In a previous article I wrote about the use of Histograms and they are essential to review in these types of images, where the contrast between the surface and deeper down is considerable. They will tell you graphically if you have over-compensated the exposure for the surface, making the rest of the image too dark. In the speed of the action, it is easy to keep shooting, resulting often in disappointment when back on the boat!

If the sun is high and you have no choice but to dive at that time, then you can consider shooting the fish shoals with sunball type settings and your strobes on high power (Small apertures and higher speed), but you do have to be very critical of the camera-to-subject distance, as the light will fall off extremely quickly.

If you process an image that has issues with the surface being too bright then more often than not a black and white image will work better than colour. In high sun situations, I prefer to go close and just fill the frame with a section of the shoal – at least you avoid the issue with the surface burning out.

fish shoals
With the sun directly overhead shoot fish shoals straight or slightly down

Sometimes the fish shoals will not pack together tightly and just look messy. There is little you can do, if anything frankly, so it is best to go in tighter for frame filling images. Diagonal compositions will work very well in these situations. Alternatively, diver shots with fishy backgrounds can work well.

Shoal images often look better with a diver in them. A diver will give some perspective to the scene and an impression of how big the fish shoals actually are. It is unusual to dive on the sites where large fish shoals are common, with nobody else around you. Hang back and wait and I guarantee a diver will come into the frame. If I am diving with a group, we often will organise a model, normally the guide, who is otherwise bored out of his brains, waiting for everyone to finish their seemingly endless snapping!

Where the shoal breaks up or is messy, go in tight for a frame filling image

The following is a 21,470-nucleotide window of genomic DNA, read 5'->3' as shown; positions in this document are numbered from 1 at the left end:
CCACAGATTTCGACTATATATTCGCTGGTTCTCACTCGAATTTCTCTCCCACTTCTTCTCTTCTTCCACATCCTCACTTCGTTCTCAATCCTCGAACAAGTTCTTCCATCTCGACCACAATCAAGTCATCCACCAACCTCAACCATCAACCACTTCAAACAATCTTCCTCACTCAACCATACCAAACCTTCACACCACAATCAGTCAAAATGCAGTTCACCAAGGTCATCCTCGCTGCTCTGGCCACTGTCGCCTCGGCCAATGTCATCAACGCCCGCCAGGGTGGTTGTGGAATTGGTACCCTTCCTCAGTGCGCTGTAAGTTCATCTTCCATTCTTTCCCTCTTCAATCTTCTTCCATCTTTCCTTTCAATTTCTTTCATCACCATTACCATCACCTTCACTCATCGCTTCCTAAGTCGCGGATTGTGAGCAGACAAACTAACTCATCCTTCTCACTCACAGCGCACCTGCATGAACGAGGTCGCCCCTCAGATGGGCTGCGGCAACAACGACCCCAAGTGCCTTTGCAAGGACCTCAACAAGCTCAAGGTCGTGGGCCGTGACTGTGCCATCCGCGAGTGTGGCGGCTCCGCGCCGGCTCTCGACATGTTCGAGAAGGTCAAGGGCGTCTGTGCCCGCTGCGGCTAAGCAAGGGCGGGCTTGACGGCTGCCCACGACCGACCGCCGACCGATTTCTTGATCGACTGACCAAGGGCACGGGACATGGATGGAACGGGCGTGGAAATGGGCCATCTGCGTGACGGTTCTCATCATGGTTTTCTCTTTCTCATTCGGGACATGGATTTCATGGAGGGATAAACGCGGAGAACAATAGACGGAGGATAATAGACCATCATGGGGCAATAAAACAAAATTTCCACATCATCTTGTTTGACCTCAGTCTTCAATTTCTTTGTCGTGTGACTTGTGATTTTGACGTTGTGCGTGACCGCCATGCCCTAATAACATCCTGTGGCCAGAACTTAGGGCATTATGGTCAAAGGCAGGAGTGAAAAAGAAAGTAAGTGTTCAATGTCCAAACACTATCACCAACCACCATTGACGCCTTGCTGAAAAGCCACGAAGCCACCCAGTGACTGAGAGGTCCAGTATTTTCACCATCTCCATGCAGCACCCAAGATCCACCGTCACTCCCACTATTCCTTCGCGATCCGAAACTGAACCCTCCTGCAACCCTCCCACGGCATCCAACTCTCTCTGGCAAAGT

Where the fish shoals break up or are messy, go in tight for a frame filling image

In darker overcast conditions or maybe on a dive later in the day, try shooting at very low speeds and panning your camera for some slow-motion blur. My go-to settings will be a speed of around 1/8th sec to 1/10th sec, and then smaller aperture and perhaps if needed a lower ISO to ensure a good exposure. If the fish shoals are moving along but not too quickly, then with the camera held still use rear curtain sync (normally found in the flash settings of the camera). The strobe light will flash at the end of the shot freezing the moving fish but will have a streak of blur behind their bodies, giving the impression of movement. If the subject is moving faster, then you will want to use an accelerated panning of the camera from head to tail. In this situation change the flash mode to front curtain sync, where the strobe will flash at the beginning of the exposure and the panning affect will produce a streak of blur behind the subject. I personally love to dive at dusk which is perfect for these types of shots.

I mentioned it earlier, but images of fish shoals can look stunning in black and white. I use a bespoke software Silver EFeX Pro2, as I like the contrast of black and white tones that can be created. There are several other software packages on the market, which are all well worth considering. It can otherwise be difficult to get really strong contrast images, in Lightroom for example.

Next time you have the opportunity try shooting fish shoals in the different ways I have outlined and think about the position of the sun and also other divers’ bubbles!

MY ESCORTED TRIPS

Want to learn how to take or improve your underwater images? Why not come on a photo-specific trip? These trips are meticulously planned to the best destinations at the best time of year where the conditions should be perfect for building a portfolio of great images.

The workshops, which are for all levels of experience but mainly aimed at people with a few trips under their belts, include classroom sessions and presentations as well as in-water help and guidance, all done in a relaxed and non-competitive friendly environment.

I am leading a trip for Scuba Travel to Lembeh Resort in Indonesia in Oct/Nov 2022.

BIOGRAPHY – MARTYN GUESS

Martyn has been diving for over 30 years and taking underwater images for over 25 years. He has been very successful in national and international competitions and regularly makes presentations to camera and photography clubs and diving shows as well as the British Society of Underwater Photographers (BSOUP)and other underwater photography groups.

Today he shares his passion and knowledge – as well as teaching underwater photography courses, he leads overseas workshop trips for Scuba Travel.